Traditional storage, considering the foundation of virtual systems, has been extremely successful but has shifted towards a very commoditized solution and isn’t innovative anymore. We have seen an increased demand amongst customers for hyperconverged infrastructure (HCI) that allows them to start small and scale as they go along. VMware is already the leader in all things software-defined, and they continue to take massive strides forward. They’re making it easier for organizations to deploy HCI, understand how it functions and keep it up and running.
The Move Toward Hyper-Convergence
vSAN is the VMware solution for software-defined storage, the big foundation for HCI, and some of the newest additions to vSAN include enhanced monitoring and capacity estimations that are built into the tool. You’re now able to use the capacity insights to help plan for growth. There is also additional support for checking the hardware compatibility list. That’s a big deal for people that are supporting their own vSAN environments.
Partnership with AWS
In the past, Amazon has been running their own virtualization software on their own custom hardware. AWS, VMware and Dell EMC got together to pull Dell EMC hardware with VMware solutions at AWS. When they deploy the VMware software on the provem hardware platforms, you have a VMware HCI cluster spun up in AWS in a matter of minutes. There are a lot of hooks and integrations to connect your environment flexibly to that. You can scale your resources across to AWS. vSAN can then offload storage to some of the storage platforms at AWS. This offering has been very successful and is dubbed VMC on AWS. InterWorks was one of the very first partners in the country to achieve our certification to deploy and manage this solution.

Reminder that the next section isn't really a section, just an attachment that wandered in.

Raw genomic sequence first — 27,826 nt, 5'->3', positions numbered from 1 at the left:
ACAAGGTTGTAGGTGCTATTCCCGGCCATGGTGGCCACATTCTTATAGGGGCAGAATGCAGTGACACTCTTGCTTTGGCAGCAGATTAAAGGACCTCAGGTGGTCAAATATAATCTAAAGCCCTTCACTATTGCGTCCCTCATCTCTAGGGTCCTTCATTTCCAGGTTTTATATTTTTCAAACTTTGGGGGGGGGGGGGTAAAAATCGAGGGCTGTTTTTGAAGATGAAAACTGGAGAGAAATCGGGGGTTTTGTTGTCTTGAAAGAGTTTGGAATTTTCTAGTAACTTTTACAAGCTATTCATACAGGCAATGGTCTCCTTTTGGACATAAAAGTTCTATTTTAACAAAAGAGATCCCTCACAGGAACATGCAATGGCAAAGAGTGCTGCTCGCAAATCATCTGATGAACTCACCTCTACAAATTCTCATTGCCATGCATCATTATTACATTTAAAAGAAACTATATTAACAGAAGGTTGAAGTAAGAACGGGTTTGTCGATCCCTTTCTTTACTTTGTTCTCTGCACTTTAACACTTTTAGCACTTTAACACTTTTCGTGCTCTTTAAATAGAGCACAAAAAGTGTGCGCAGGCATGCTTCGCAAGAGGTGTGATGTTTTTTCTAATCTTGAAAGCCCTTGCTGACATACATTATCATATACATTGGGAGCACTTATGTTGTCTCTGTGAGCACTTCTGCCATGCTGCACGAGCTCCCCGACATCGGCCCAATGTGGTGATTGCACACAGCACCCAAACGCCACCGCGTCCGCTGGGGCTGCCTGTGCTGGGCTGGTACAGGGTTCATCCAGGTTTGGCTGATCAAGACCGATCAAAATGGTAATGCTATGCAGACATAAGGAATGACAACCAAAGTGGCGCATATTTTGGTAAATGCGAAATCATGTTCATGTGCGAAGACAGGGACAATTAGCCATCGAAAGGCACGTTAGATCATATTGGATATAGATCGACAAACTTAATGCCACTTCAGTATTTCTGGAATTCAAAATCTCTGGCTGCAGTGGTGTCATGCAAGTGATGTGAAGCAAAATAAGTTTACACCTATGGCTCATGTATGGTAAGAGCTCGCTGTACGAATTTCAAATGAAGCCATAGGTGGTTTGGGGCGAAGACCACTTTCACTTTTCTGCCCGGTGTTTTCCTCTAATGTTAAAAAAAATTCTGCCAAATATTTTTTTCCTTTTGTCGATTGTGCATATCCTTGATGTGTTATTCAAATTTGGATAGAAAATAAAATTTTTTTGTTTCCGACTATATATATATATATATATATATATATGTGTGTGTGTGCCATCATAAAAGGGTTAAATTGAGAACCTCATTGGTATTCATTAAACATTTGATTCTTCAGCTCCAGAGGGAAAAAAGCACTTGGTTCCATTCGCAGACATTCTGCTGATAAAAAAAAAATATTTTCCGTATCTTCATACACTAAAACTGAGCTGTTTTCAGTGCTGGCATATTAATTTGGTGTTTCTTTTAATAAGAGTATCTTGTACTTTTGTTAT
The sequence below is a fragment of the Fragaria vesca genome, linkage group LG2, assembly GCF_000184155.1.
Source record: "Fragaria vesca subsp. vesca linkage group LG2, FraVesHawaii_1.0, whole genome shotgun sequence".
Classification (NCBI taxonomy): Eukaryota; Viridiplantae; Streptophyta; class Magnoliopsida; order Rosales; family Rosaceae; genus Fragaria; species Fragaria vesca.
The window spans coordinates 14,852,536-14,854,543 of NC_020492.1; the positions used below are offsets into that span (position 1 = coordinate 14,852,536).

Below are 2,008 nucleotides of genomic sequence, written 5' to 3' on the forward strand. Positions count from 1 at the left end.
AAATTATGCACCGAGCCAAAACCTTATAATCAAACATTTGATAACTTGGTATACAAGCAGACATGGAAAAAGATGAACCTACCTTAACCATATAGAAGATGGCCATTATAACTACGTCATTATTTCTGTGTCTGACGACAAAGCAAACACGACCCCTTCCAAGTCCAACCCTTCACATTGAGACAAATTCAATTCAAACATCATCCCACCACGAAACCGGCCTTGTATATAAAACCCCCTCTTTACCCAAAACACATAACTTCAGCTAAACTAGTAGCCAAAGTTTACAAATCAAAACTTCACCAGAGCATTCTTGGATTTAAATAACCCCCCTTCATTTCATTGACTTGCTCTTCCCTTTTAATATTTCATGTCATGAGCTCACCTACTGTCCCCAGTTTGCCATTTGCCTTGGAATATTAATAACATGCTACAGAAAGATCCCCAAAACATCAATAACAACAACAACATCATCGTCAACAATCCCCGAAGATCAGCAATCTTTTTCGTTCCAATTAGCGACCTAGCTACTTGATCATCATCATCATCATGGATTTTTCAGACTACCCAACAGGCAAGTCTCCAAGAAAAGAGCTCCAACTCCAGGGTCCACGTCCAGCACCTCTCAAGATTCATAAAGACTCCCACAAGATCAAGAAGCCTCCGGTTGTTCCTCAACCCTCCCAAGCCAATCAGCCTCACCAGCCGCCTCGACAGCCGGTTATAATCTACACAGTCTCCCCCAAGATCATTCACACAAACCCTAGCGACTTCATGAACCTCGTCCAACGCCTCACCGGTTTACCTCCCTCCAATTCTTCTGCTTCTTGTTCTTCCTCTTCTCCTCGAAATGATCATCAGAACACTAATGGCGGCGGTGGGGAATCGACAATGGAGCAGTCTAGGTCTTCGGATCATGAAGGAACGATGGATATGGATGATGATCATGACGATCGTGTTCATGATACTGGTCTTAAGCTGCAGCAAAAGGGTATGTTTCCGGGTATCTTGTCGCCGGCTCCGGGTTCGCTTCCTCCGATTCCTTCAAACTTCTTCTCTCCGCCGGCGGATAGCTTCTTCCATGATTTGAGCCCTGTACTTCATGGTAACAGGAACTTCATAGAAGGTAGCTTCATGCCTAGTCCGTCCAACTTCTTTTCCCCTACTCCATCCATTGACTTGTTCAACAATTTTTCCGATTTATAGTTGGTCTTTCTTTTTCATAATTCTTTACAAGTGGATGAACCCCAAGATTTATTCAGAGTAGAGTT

You could spin up this solution for the purpose of disaster recovery, dev/test/scale environments or to begin shifting your workloads to the cloud. Many customers are looking at getting out of running their own hardware refresh cycles and data-center management and instead letting AWS take care of it for them. We’ve noticed small, mid-sized and even large enterprise organizations talking about going fully into AWS. They’re really looking to buy or lease far less hardware over these next few years. Pat Gelsinger, CEO of VMware, continues to push the envelope and make bold statements about the steep decline in on-premise hardware investments, and we are seeing this taking shape very quickly.
VMware is already the leader in all things software-defined, and they continue to take massive strides forward. They’re making it easier for organizations to deploy HCI, understand how it functions and keep it up and running.
Real-Life Benefits of HCI
We have a customer in Georgia that has a production site and a disaster-recovery site. We got them onto hyper-convergence at production. There was talk of putting their old hardware to disaster recovery (DR), but it’s not as fast. The conversation then evolved to cloud-based DR, so they don’t have to buy additional hardware. It’s low cost and highly available. We saw their whole perspective shift, and that’s starting to become more common with other customers as well. Even InterWorks recently went that direction, and it’s something we still feel good about. It’s one less thing for us to think about and manage.